C-Lon, Fireline, Silamide, Nymo, Sikon, Spiderwire??!!
There seem to be as many types of beading threads as there are beads, how does one choose the right thread for a project? And then once the choice had been narrowed down, what strength or weight is needed? Choosing the right thread for a project is essential. There is nothing like broken threads part way through a project to stop all enthusiasm and momentum.
We hope to help with the confusion about the various styles of thread and the sizes of thread.
Until just a few years ago there weren't many thread options, bead weaving was done using Nymo. With new technology Nymo isn't the only option and we at BeadTrove very seldom use Nymo unless we are making a bead swatch or doing loom work. Our new favorite for most bead weaving is Fireline. However, it is good to be familiar with other types of beading thread so that you can make the best choice for a specific project. We will highlight a few of the thread types available today and which projects they are best used on.
C-Lon® or Nymo® are nylon based beading threads and very comparable to one another. Both come in multiple thread weights and colors available for different tasks. C-Lon® has 2 different lines of threads, their beading thread and their bead cord. The beading thread for both C-Lon® and Nymo® is labeled using letters such as AA or D. These beading threads are the popular choice for working with seed beads and can be ideal for brick stitch, peyote and bead-weaving when using non-sharp beads. Lightly coat thread with beeswax or other bead thread conditioner before stringing to help protect against thread fraying. Be sure the eye on your beading needle isn't too small for the thread weight you've chosen. You don't want the needle to be the culprit in wearing out your thread. We like to use either one when practicing a new technique or pattern since both are very inexpensive.
FireLine™ and Spiderwire® are multi-strand threads that are braided or knitted, and then bonded. They are designed for stringing and weaving projects. This popular jewelry-making thread does not stretch or tangle, threads easily and resists abrasion from beads with sharp or rough edges. Great for use with crystal components, seed beads and gemstone beads. Fireline™ has more weights (labeled by poundage, i.e. 4lb) than Spiderwire, but both work well for most projects, we generally used one or the other for most beadwork, including peyote and brickstitch as well as bead-weaving. The 4 lb Fireline™ will go through size 15 seed beads several times. The draw-back to both is the lack of color choice, although we have found that the clear or smoke work for most projects and are generally invisible. Lightly coat thread with beeswax or other bead thread conditioner before stringing to help protect against thread fraying. Be sure the eye on your beading needle isn't too small for the thread weight you've chosen, as both will show wear if constantly pulled through a tight needle.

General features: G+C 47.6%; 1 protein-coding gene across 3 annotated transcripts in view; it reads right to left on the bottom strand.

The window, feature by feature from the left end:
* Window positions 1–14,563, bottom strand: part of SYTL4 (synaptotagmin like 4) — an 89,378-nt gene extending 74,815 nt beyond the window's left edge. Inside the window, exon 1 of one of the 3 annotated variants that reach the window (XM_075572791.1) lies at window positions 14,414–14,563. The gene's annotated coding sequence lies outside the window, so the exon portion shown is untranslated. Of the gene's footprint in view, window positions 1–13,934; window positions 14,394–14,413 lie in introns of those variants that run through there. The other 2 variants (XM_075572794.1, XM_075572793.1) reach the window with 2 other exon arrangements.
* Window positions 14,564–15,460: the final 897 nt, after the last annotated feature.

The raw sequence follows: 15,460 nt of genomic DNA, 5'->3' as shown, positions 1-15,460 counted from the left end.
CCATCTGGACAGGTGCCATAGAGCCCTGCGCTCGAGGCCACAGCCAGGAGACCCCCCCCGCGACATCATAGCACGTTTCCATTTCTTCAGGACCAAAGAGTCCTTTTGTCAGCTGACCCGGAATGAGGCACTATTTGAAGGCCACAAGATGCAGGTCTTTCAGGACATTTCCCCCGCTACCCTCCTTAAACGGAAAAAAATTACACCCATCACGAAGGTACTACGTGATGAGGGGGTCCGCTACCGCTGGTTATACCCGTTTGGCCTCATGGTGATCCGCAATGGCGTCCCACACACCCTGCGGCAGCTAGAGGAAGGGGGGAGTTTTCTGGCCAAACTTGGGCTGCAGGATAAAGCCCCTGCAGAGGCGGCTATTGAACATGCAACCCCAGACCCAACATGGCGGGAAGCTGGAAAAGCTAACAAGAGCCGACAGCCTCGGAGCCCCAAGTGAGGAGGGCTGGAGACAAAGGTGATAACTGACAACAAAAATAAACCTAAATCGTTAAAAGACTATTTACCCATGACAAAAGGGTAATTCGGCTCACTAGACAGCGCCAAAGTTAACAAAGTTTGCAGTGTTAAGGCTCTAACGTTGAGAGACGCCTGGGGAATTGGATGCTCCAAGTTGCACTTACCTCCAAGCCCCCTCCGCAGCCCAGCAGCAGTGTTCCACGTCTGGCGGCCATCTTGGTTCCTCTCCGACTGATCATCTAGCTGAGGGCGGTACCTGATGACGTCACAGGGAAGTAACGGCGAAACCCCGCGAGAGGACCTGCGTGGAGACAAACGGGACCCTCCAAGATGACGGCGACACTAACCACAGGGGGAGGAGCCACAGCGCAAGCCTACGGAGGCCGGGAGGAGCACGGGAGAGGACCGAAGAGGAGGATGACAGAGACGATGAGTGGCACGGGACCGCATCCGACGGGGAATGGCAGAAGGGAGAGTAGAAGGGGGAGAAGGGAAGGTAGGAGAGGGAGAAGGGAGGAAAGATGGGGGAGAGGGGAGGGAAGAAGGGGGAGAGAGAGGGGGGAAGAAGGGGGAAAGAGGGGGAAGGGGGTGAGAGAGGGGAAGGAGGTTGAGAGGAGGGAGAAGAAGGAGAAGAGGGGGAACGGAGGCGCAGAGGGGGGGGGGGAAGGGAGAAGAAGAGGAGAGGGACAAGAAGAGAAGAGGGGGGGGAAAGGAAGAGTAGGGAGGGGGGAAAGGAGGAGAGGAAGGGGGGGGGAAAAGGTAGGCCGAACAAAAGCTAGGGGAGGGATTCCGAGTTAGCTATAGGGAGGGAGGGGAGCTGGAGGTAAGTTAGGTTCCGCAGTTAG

Silamide waxed nylon beading thread is a twisted, two-ply waxed nylon beading thread with supple strength, resilience and colorfastness. If thread color is important this would be the best choice as Silamide has a wide range of colors. Pre-waxed so you do not need thread conditioner Silamide works well for peyote stitch, brick stitch, loom weaving and free hand bead-weaving.
So ultimately, which thread should you choose?
Our number one choice is FireLine™ or Spiderwire® if for nothing else than peace of mind. Very seldom do we have to do repair jobs on beaded items that were made using either one. We prefer to use the heaviest weight that easily passes through the beads. Generally if we are doing brick stitch or peyote we use 4lb FireLine™. If we are doing bead-weaving with 11 or larger beads we use the 6 or 8lb test of either one. If a pattern calls for multiple passes through beads we will often use the 4 lb. Please remember that these were originally created as fishing line, so if you purchase from a sporting good store the weight values will be much different than those purchased through a beading shop.
On the otherhand, if you are making a creation that needs the thread to match the beads, go for either C-Lon® or Nymo® or Silamide. We would recommend using the heaviest weight for the beads, if using size 15 or smaller beads C-Lon® or Nymo® will work best as they have lighter weights for small holed beads. Due to being quite inexpensive we also recommend using one of these for pattern swatches and trial ideas.
Hopefully this has helped to guide your thread choices, if you have any questions we happy to help, email us at firstname.lastname@example.org